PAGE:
Stein v. Foulk et al

Filing 11

Memorandum Opinion and Order granting Defendants' motion to dismiss (Doc. # 8 ). The Complaint is DISMISSED in its entirety. Judge John R. Adams on 3/21/17. (K,C)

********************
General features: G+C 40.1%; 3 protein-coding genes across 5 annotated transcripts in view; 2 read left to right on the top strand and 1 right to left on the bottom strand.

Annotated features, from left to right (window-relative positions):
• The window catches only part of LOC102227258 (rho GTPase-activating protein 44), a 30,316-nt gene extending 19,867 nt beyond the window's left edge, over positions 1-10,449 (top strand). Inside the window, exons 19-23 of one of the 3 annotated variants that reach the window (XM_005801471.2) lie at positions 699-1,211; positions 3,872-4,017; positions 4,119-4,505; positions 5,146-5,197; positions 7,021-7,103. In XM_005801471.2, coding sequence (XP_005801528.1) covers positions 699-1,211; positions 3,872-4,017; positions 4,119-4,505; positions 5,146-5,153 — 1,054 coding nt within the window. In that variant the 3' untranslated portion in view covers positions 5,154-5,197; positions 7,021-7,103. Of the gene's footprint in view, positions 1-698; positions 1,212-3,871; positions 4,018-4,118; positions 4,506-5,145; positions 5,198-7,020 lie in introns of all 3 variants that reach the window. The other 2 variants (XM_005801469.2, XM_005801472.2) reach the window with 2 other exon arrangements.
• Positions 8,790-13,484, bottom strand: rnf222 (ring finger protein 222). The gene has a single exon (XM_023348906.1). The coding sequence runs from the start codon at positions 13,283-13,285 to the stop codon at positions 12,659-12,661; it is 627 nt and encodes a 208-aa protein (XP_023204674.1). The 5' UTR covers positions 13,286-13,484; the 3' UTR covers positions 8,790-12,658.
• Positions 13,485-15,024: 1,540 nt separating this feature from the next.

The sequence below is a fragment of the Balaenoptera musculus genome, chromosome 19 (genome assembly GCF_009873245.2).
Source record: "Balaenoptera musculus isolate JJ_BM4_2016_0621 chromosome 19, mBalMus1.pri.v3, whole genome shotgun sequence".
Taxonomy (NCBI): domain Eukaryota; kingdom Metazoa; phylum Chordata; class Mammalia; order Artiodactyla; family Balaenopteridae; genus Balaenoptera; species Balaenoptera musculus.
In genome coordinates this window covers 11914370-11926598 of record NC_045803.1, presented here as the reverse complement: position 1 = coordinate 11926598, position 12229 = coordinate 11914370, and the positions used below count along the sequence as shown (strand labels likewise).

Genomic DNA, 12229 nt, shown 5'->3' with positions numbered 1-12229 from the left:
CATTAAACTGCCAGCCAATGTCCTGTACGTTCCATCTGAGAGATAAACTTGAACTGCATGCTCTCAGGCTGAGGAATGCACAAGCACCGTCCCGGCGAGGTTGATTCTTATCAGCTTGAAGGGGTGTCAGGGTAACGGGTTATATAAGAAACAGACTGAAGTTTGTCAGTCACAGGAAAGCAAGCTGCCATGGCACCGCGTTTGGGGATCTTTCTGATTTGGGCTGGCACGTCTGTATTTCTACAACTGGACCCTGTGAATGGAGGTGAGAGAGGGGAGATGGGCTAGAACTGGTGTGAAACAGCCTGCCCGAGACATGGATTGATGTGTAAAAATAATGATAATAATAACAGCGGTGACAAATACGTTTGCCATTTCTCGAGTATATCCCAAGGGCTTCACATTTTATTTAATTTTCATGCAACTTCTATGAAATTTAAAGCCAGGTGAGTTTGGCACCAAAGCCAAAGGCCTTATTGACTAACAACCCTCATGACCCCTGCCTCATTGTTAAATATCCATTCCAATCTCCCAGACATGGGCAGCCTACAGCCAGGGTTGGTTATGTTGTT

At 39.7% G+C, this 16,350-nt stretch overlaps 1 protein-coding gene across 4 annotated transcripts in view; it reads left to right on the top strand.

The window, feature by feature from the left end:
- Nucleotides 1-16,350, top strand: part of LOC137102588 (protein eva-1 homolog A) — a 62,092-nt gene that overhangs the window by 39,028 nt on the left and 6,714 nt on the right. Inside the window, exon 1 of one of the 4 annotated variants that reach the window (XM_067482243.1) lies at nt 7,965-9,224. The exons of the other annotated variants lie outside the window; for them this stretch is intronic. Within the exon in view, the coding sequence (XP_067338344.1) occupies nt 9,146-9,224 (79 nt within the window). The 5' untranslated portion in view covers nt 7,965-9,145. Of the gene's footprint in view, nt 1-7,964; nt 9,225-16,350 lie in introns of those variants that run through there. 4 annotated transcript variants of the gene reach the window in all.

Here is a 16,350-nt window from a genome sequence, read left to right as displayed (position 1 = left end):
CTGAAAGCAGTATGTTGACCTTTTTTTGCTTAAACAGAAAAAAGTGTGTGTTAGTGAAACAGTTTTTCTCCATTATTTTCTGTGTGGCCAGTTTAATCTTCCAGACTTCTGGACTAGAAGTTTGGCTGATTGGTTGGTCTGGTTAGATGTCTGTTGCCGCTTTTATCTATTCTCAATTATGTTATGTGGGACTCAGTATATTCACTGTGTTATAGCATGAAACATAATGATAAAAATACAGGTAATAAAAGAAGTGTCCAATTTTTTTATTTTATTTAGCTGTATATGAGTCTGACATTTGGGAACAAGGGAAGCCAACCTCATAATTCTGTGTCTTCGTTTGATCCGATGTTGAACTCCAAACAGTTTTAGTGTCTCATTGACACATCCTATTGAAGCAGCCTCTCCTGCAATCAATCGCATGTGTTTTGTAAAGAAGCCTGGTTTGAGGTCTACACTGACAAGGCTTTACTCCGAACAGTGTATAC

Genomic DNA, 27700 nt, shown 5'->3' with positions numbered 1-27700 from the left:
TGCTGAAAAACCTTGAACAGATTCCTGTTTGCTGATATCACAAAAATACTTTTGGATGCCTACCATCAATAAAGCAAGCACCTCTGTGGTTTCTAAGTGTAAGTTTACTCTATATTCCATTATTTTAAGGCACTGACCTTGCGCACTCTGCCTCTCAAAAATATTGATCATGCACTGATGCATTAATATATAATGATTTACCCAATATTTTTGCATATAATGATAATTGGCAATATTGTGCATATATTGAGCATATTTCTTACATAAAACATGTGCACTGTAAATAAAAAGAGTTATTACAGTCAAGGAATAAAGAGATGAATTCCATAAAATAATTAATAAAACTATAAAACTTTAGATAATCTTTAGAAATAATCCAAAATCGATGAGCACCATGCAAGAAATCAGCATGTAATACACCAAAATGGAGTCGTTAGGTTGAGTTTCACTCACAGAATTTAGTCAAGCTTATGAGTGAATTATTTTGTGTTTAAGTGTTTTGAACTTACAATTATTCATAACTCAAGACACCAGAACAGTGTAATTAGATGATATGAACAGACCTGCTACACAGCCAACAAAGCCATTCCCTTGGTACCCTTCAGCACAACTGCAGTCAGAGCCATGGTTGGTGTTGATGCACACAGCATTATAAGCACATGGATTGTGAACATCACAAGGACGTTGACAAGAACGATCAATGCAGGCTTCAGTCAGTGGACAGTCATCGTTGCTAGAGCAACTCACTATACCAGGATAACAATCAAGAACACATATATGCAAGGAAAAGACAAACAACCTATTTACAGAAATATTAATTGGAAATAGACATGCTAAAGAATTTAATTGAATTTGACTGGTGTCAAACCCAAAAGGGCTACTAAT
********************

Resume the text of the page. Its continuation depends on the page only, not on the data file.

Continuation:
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UNITED STATES DISTRICT COURT NORTHERN DISTRICT OF OHIO EASTERN DIVISION CRAIG STEIN, Plaintiff, vs. CHAD E. FOULK, et al., Defendants. ) ) ) ) ) ) ) ) ) ) Case No. 5:16 CV 275 JUDGE JOHN R. ADAMS MEMORANDUM OPINION AND ORDER This matter comes before the Court on Defendants’ Motion to Dismiss (Doc. # 8). Chad E. Foulk and Spyder Bike, Inc. (“Spyder Bike”) (collectively, “Defendants”) seek dismissal for lack of personal jurisdiction under Fed. R. Civ. P. 12(b)(2). For the reasons stated herein, the motion is GRANTED. I. Background Craig Stein (“Plaintiff”), a resident of Virginia, filed this action against Defendants alleging that Defendants tortiously misappropriated trade secrets and breached an oral contract for the design of a racing sulky, or bike. Defendants responded with a motion to dismiss for lack of personal jurisdiction. Defendants are residents of Delaware. Spyder Bike is incorporated in Delaware and has its sole business location in Delaware. Foulk resides at an address in Delaware. Foulk and a Mr. Tetrick had a discussion with Plaintiff in Delaware about working together to make a sulky. (Doc. # 8-2, Foulk Aff. ¶ 4.) Allegedly, Foulk, Tetrick, and Plaintiff agreed that Plaintiff would design a sulky, and Foulk and Tetrick would finance the production of Plaintiff’s design. (Id. ¶ 4-5.) Plaintiff designed a sulky, a prototype of which was fabricated in Delaware. (Id. ¶ 6.) In March 2010, Foulk and Tetrick conducted a trial of the prototype at a race track in Delaware. (Id. ¶ 7.) Plaintiff did not attend the trial. (Id. ¶ 8.) Foulk and Tetrick found the sulky to be unusable and relegated the prototype to scrap metal. (Id.) They believed that Plaintiff’s sulky was poorly designed and would not have been approved for use by the United States Trotting Association (“USTA”). (Id. ¶ 7.) Foulk never created or sold another bike from Plaintiff’s design. (Id. ¶ 9.) Foulk and Tetrick informed Plaintiff that his design was unsuccessful and that they would not be using Plaintiff’s design going forward. (Id. ¶ 10.) Foulk incorporated Spyder Bike in Delaware in July 2010 while working with another individual to design a sulky with the potential to receive USTA approval. (Id. ¶ 12.) Spyder Bike did not exist when Foulk and Tetrick tested, and ultimately rejected, Plaintiff’s sulky design. (Id. ¶ 7, 12.) Spyder Bike sells custom race sulkies throughout the United States and internationally. Spyder Bike does not advertise. (Id. ¶ 17.) Spyder Bike has received requests, in Delaware, from Ohio customers seeking custom sulkies. (Id.) The Ohio customers make up less than eight percent of Spyder Bike’s customer base. (Id.) Foulk is the sole shareholder and representative of Spyder Bike. Spyder Bike’s sole business location is in Delaware. (Id. ¶ 13.) Spyder Bike does not own any property in Ohio. (Id. ¶ 14.) It has no agents or employees in Ohio. (Id.) Plaintiff owned a residence in Macedonia, Ohio in 2009. (Doc. # 9-2; Stein Aff. ¶ 4-5.) Plaintiff claims to have resided in Ohio when he had the initial contact with Foulk and Tetrick in Delaware about designing a sulky. (Id.) He further claims to have sketched a design and constructed a small model of the bike at his residence in Macedonia. (Id. ¶ 7.) Foulk sold the Ohio property at the end of March 2010. (Doc. # 8-3, Dortch Aff. ¶ 4.) II. Law and Analysis (a) Personal Jurisdiction This Court follows state law in determining the bounds of the Court’s jurisdiction over persons. Daimler AG v. Bauman, 134 S.Ct. 746, 753, 187 L.Ed.2d 624 (2014) (citing Fed. R. Civ. P. 4(k)(1)(A)). Ohio’s jurisdictional “long-arm” statute is “not coterminous with federal constitutional limits.” Schneider v. Hardesty, 669 F.3d 693, 700 (6th Cir. 2012) (quoting Estate of Thomson ex rel. Estate of Rakestraw v. Toyota Motor Corp. Worldwide, 545 F.3d 357, 363 (6th Cir. 2008)). Thus, to establish personal jurisdiction, a plaintiff must demonstrate that (1) Ohio's long-arm statute has been satisfied and (2) exercising jurisdiction would comport with the Due Process Clause of the Fourteenth Amendment. Goldstein v. Christiansen, 70 Ohio St.3d 232, 235 (1994). However, “if jurisdiction is not proper under Ohio's long-arm statute there is no need to perform a Due Process analysis because jurisdiction over the defendant cannot be found.” Conn v. Zakharov, 667 F.3d 705, 713 (6th Cir. 2012). Under Ohio law, “a court may exercise personal jurisdiction over a non-resident defendant only if specific jurisdiction can be found under one of the enumerated bases in Ohio's long-arm statute.” Id. at 717–718. Ohio's long-arm statute provides: (A) A court may exercise personal jurisdiction over a person who acts directly or by an agent, as to a cause of action arising from the person's: (1) Transacting any business in this state; (2) Contracting to supply services or goods in this state; (3) Causing tortious injury by an act or omission in this state; (4) Causing tortious injury in this state by an act or omission outside this state if he regularly does or solicits business, or engages in any other persistent course of conduct, or derives substantial revenue from goods used or consumed or services rendered in this state; (5) Causing an injury in this state to any person by breach of warranty . . .; (6) Causing tortious injury in this state to any person by an act outside this state committed with the purpose of injuring persons when he might reasonably have expected that some person would be injured thereby in this state; (7) Causing tortious injury to any person by a criminal act, any element of which takes place in this state . . . ; (8) Having an interest in, using, or possessing real property in this state; (9) Contracting to insure any person, property, or risk located within this state at the time of contracting. *** R.C. § 2307.382(A). “Subsection (A) makes clear that for personal jurisdiction to exist under Ohio's long-arm statute, the cause of action must arise from the defendant's conduct in Ohio.” Hitachi Med. Sys. Am., Inc. v. St. Louis Gynecology & Oncology, LLC, 2011 WL 711568, *4 (N.D. Ohio Feb. 22, 2011). More recently, courts have identified two factors that help determine whether an out-of-state defendant “transacted business” within the meaning of the long-arm statute. See, e.g., Paglioni & Assocs., Inc. v. WinnerComm, Inc., 2007 WL 852055 (S.D. Ohio Mar.16, 2007); Shaker Constr. Group, LLC v. Schilling, 2008 WL 4346777 (S.D. Ohio Sept.18, 2008). The first factor is whether the out-of-state defendant initiated the dealing. Paglioni, 2007 WL 852055 at *9. If it were the defendant who “reached out” to the forum state to create a business relationship, the defendant has transacted business within the forum state. Id. The question of who initiates the contact, however, is but one factor to be considered and the determination is not always dependent upon who initiates the contact. Military Supply, Inc. v. Reynosa Const., Inc., 2000 WL 109783 at n. 3 (Ohio Ct.App. Jan. 26, 2000). With regard to “reaching out,” as a general rule, the use of interstate lines of communication such as mail and telephones does not automatically subject a defendant to the jurisdiction of the courts in the forum state. Benjamin v. KPMG Barbados, 2005 WL 995589 (Ohio Ct.App. Apr. 28, 2005). *** The second factor is “whether the parties conducted their negotiations or discussions in the forum state, or with terms affecting the forum state.” Paglioni, 2007 WL 852055 at *9. If the parties negotiated in Ohio with provisions affecting Ohio, the non-resident transacted business in Ohio. Shaker Construction, 2008 WL 4346777 at *3. However, merely directing communications to an Ohio resident for the purpose of negotiating an agreement, without more, is insufficient to constitute “transacting business.” “Rather, there must additionally be some continuing obligation that connects the non-resident defendant to the state or some terms of the agreement that affect the state.” Id. (citing Kentucky Oaks Mall, 559 N.E.2d at 480). Id. at *4-5. A plaintiff bears the burden of establishing jurisdiction. American Greetings Corp. v. Cohn., 839 F.2d 1164, 1168 (6th Cir. 1988). However, when a court rules solely based upon the pleadings, a plaintiff need only make a prima facie showing of personal jurisdiction to survive a motion to dismiss. Dean v. Motel 6 Operating L.P., 134 F.3d 1269, 1272 (6th Cir. 1998); CompuServe, Inc., v. Patterson, 89 F.3d 1257, 1262 (6th Cir. 1996). Accordingly, when ruling without holding an evidentiary hearing, this Court must view the jurisdictional evidence in the light most favorable to the plaintiff. See Goldstein, 638 N.E.2d at 544. Despite this fact, a plaintiff may not rely solely on the pleadings in the case; rather, he must show, by affidavit or other documentary evidence, specific facts establishing personal jurisdiction. Theunissen v. Matthews, 935 F.2d 1454, 1458 (6th Cir. 1991). Plaintiff argues generally that this Court has personal jurisdiction over entities that transact “any business” in Ohio. R.C. § 2307.382(A)(1). Plaintiff emphasizes that the Ohio Supreme Court’s interpretation of R.C. § 2307.382(A)(1) is “broad” and contends that this Court should follow the reasoning set forth in Odom Indus., Inc., 2012 WL 4364299 (S.D. Ohio Sept. 24, 2012) to find that Plaintiff in this matter has alleged facts sufficient to establish jurisdiction. Plaintiff does not address, however, the material factual differences between this matter and Odom, which involved individuals who negotiated multiple fabrication orders over a two-year period using multiple forms of communication as part of an ongoing business relationship. In this matter, Plaintiff has failed to demonstrate any facts that would satisfy any one of the nine specific bases that would support service of process upon Defendants in Delaware: • First, § 2307.382(A)(1) is inapplicable because Spyder Bike’s business operations occur wholly within the State of Delaware. (Foulk Aff. ¶ 14.) Although Spyder Bike has some Ohio customers, these customers contract with Spyder Bike in Delaware where all of Spyder Bike’s sales take place. Furthermore, any contact with customers in Ohio took place months, if not years, after the alleged oral contract between Foulk, Tetrick, and Plaintiff was formed in the State of Delaware. • Second, § 2307.382(A)(2) does not apply because Plaintiff’s alleged oral agreement with Foulk and Tetrick anticipated the production of the sulky to occur in Delaware, and was formed in Delaware. Spyder Bike did not transact any business in Ohio at the time of the alleged agreement. • Moreover, § 2307.382(A)(3) involves tortious contract, and thus is not applicable to this case. • Section 2307.382(A)(4) also is inapplicable due to the lack of any separate injury arising in tort that is distinct form the alleged injury resulting from the alleged breach of contract. • Section 2307.382(A)(5) is inapplicable because Plaintiff did not plead the existence of any warranty, or the breach of any warranty. • Likewise, § 2307.382(A)(6) is inapplicable absent any tortious injury. • Section 2307.382(A)(7) is inapplicable because Plaintiff did not allege any criminal act occurring in Ohio. (Foulk Aff. ¶ 2, 14.) • Further, Section 2307.382(A)(9) cannot be applied, because Defendants did not contract to insure Plaintiff. Under these circumstances, there is no basis for Plaintiff to rely upon Ohio’s long-arm statute to invoke personal jurisdiction over Foulk or Spyder Bike. Plaintiff’s limited and unilateral activities in Macedonia, Ohio do not suffice to constitute the transaction of business in this state. Hitachi, 2011 WL 711568 at *4-5. Plaintiff has not offered an affidavit or other documentary evidence to contradict Defendants’ averment that Plaintiff’s design was abandoned and the relationship ended in 2010. Plaintiff has further failed to provide any evidence to support his claims that any sulky was ever produced using his design. Finally, Plaintiff has failed to offer any evidence that Defendants acted and interacted with him anywhere other than in Delaware. Where, as here, a defendant makes a properly supported motion for dismissal, “the plaintiff may not stand on his pleadings but must, by affidavit or otherwise, set forth specific facts showing that the court has jurisdiction.” Theunissen, 935 F.2d at 1458. “Where the court relies solely on the parties’ affidavits to reach its decision, the plaintiff must make only a prima facie showing that personal jurisdiction exists in order to defeat dismissal.” Id. at 1458-1459. Even with this low bar, according full weight to each statement made in Plaintiff’s affidavit, the material presented by Plaintiff establishes nothing more than his unilateral activities in Ohio during December 2009 and the fact that he sent his prototype to Defendant Foulk in Delaware. Accepting all of Plaintiff’s averments as true, and construing them in his favor, Plaintiff has nevertheless failed to present the specific facts necessary to establish an enumerated basis of personal jurisdiction over Defendants under Ohio law. In the absence of any enumerated basis for personal jurisdiction under Ohio’s long-arm statute, this Court need not consider whether an exercise of jurisdiction in this instance satisfies the requirements of the Due Process Clause of the Fourteenth Amendment to the Constitution of the United States. See Conn, 667 F.3d. at 713. III. Conclusion For the reasons stated above, Defendants’ Motion to Dismiss for lack of personal jurisdiction is GRANTED (Doc. # 8.) Accordingly, the Complaint is DISMISSED in its entirety. IT IS SO ORDERED. __s/ John R. Adams__________________ JOHN R. ADAMS UNITED STATES DISTRICT JUDGE Dated: March 21, 2017